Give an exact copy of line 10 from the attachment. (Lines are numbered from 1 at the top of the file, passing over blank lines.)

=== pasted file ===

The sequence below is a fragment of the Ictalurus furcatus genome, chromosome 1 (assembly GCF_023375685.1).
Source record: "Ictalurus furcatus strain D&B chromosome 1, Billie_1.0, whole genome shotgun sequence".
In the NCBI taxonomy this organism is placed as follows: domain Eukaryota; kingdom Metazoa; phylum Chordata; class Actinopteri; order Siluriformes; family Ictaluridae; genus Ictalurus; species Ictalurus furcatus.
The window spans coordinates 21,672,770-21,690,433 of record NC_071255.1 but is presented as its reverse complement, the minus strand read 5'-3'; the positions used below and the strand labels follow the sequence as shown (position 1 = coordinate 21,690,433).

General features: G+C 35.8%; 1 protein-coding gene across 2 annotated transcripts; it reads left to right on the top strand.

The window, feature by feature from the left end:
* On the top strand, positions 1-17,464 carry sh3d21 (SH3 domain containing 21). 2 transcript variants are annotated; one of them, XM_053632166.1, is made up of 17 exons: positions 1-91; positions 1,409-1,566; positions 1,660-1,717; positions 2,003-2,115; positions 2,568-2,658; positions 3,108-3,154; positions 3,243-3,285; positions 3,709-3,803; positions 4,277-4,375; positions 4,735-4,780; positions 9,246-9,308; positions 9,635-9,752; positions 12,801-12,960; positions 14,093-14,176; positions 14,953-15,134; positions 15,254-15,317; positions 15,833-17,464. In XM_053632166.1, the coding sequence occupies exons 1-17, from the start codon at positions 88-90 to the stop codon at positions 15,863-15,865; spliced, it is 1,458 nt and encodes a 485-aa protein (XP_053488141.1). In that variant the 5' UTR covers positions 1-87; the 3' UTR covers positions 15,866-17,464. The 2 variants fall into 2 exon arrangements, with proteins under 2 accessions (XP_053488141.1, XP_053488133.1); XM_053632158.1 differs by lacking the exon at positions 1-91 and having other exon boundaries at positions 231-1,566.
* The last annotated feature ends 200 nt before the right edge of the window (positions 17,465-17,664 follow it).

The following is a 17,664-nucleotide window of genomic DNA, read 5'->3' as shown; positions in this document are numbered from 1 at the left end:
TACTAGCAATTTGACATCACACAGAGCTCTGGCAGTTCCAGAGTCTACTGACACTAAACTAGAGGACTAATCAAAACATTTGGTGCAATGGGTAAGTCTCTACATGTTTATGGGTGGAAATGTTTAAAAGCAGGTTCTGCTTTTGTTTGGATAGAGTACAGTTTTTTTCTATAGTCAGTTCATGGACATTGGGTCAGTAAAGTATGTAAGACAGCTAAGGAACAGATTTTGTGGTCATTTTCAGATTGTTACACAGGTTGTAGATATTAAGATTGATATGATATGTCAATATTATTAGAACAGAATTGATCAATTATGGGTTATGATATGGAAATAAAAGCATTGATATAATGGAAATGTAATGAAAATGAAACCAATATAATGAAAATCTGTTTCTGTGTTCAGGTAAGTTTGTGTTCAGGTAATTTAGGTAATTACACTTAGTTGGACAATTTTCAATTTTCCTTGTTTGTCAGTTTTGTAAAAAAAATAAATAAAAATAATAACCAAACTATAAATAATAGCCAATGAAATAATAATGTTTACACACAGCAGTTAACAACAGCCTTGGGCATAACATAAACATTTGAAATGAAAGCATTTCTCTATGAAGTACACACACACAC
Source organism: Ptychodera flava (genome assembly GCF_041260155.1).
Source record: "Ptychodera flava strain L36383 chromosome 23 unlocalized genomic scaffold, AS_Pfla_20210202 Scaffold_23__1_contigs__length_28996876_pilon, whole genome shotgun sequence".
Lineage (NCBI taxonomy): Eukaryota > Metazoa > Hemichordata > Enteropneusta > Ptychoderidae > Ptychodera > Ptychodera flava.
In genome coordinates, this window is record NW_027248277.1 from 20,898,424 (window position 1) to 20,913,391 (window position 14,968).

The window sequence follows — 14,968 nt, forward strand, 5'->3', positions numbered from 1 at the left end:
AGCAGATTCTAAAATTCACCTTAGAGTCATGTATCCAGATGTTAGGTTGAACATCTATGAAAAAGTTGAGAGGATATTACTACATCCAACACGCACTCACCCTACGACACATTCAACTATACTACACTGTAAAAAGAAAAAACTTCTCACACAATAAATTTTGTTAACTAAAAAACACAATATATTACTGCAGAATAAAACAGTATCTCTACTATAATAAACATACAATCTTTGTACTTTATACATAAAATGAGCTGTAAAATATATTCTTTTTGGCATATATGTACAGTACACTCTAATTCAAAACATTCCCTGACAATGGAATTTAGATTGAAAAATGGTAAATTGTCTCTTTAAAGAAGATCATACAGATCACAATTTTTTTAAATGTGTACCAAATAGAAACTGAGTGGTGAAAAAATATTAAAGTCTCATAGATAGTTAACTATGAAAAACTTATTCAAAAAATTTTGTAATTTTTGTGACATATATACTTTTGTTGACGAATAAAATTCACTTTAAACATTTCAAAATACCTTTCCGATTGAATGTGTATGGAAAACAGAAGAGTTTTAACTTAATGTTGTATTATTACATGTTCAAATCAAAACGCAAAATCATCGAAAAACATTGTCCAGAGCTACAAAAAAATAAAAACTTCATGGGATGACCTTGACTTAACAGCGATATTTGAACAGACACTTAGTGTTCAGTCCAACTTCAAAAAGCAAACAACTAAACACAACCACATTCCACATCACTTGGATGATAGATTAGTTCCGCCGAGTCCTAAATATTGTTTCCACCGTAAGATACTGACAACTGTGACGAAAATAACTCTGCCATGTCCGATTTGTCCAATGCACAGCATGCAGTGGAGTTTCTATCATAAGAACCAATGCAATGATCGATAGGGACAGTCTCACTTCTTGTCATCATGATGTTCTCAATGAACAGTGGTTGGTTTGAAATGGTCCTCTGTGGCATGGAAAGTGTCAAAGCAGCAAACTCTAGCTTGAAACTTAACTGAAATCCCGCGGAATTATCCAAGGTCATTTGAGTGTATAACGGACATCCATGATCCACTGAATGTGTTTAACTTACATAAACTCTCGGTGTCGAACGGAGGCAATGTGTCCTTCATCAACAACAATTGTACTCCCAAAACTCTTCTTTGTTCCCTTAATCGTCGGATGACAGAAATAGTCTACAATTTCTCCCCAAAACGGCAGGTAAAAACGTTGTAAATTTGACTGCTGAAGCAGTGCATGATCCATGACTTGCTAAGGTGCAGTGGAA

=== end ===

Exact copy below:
TACTAGCAATTTGACATCACACAGAGCTCTGGCAGTTCCAGAGTCTACTGACACTAAACTAGAGGACTAATCAAAACATTTGGTGCAATGGGTAAGTCTCTACATGTTTATGGGTGGAAATGTTTAAAAGCAGGTTCTGCTTTTGTTTGGATAGAGTACAGTTTTTTTCTATAGTCAGTTCATGGACATTGGGTCAGTAAAGTATGTAAGACAGCTAAGGAACAGATTTTGTGGTCATTTTCAGATTGTTACACAGGTTGTAGATATTAAGATTGATATGATATGTCAATATTATTAGAACAGAATTGATCAATTATGGGTTATGATATGGAAATAAAAGCATTGATATAATGGAAATGTAATGAAAATGAAACCAATATAATGAAAATCTGTTTCTGTGTTCAGGTAAGTTTGTGTTCAGGTAATTTAGGTAATTACACTTAGTTGGACAATTTTCAATTTTCCTTGTTTGTCAGTTTTGTAAAAAAAATAAATAAAAATAATAACCAAACTATAAATAATAGCCAATGAAATAATAATGTTTACACACAGCAGTTAACAACAGCCTTGGGCATAACATAAACATTTGAAATGAAAGCATTTCTCTATGAAGTACACACACACAC